Long-term investing an investment strategy where a position is taken in a stock, a market, a currency or a commodity and is not sold for at least a few years. Long-term investing is creating an investment thesis on taking a position and why this position will pay off in the long run. The danger with long-term investing is staying with a position that continues to lose money. The most important aspect of long-term investing is to evaluate the investment thesis constantly. Things change. If the change alters the investment thesis, then an investor needs to sell and move on. If the thesis still works, then the difficult part is staying with a losing position until the market turns and proves the thesis right.
By Sasha Cekerevac for Investment Contrarians | Dec 2, 2013
As my long-time readers know, contrarian investing is all about buying when others are selling and selling when others are buying. Getting in ahead of the crowd is the key to successful long-term investing.
One market segment that has been severely hit over the past few months and could be ripe for long-term investing is the international potash market. Two firms operating out of Russia and Belarus essentially control approximately 40% of the potash market through a cartel that dictates supply and, ultimately, pricing.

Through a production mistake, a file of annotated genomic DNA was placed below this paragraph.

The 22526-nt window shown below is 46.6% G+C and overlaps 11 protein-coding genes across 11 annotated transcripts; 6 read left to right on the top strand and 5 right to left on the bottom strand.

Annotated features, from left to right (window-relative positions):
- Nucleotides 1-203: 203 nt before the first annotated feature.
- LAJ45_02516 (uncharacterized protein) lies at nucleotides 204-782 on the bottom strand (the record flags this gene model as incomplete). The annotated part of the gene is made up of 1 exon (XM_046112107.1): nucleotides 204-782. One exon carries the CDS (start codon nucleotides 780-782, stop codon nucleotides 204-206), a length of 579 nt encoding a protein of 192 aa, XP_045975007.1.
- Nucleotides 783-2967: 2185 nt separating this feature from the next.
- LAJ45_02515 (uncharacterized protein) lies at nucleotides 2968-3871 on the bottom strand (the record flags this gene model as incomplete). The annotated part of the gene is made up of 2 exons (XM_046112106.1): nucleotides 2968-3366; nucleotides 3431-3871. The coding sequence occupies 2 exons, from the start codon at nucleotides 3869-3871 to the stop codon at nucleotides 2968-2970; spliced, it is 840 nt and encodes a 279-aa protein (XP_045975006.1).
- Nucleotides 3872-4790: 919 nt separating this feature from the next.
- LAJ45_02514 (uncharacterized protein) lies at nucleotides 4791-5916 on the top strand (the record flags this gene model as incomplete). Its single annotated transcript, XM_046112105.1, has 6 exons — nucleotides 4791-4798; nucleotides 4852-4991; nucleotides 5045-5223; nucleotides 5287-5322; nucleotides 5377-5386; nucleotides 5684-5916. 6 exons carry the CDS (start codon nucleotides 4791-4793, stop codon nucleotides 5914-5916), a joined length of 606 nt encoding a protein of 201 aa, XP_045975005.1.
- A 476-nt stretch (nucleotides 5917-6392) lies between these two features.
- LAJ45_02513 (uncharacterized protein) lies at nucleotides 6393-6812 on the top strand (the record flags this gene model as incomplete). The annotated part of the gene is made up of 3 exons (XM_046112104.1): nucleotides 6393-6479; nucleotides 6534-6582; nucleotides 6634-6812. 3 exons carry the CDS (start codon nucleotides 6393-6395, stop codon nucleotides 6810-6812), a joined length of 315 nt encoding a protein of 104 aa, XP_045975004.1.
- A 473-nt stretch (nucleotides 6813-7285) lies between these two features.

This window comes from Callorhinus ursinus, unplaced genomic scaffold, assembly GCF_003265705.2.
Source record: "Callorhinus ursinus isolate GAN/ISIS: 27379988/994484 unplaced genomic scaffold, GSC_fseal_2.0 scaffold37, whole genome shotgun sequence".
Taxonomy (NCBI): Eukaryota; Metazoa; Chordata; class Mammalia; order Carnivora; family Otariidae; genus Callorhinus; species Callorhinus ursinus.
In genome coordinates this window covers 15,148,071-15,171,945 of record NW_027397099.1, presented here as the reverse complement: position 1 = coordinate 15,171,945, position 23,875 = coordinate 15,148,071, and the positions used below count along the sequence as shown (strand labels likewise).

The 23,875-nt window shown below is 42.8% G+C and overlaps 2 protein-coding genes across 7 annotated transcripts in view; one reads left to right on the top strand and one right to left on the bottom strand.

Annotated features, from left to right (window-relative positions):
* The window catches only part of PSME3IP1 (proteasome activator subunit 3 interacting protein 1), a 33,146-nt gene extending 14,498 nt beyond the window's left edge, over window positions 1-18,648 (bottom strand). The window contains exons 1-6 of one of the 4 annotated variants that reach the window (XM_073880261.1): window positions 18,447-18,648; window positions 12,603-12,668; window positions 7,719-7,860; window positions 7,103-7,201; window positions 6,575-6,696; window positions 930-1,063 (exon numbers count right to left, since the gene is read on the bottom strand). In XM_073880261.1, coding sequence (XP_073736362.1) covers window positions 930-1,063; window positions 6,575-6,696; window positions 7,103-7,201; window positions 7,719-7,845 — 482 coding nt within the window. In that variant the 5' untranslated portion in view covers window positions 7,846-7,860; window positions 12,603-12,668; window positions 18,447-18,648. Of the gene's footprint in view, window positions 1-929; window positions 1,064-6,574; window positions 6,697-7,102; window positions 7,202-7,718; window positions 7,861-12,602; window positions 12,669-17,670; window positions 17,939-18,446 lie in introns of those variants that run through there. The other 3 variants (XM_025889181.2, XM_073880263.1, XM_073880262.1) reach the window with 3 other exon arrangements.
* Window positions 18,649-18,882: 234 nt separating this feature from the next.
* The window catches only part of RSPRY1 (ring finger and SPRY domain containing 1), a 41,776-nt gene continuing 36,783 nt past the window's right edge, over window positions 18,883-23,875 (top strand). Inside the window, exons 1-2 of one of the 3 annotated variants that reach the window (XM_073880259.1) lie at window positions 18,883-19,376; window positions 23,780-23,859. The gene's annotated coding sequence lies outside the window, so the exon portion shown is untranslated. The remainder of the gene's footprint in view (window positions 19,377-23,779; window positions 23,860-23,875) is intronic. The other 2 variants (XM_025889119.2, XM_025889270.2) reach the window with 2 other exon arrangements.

In July of this year, this cartel collapsed, with one of the firms changing their strategy to maximize volume. This caused potash prices to drop by approximately 33%.
I believe there is a long-term investing opportunity in the international potash market. The current squabble between these two firms really is a soap opera, involving egos and politics centered between former Soviet Union nations.
For long-term investing purposes, one has to envision what’s likely to occur over the next few years. I don’t believe that management and the political leaders of both Russia and Belarus want to see potash prices at such low levels when they are able to reduce supply and raise prices.
This creates an investment opportunity for domestic potash producers.
While the overall stock market has soared, potash companies have seen their share prices drop significantly. For long-term investing purposes, I believe this is creating an attractive investment opportunity.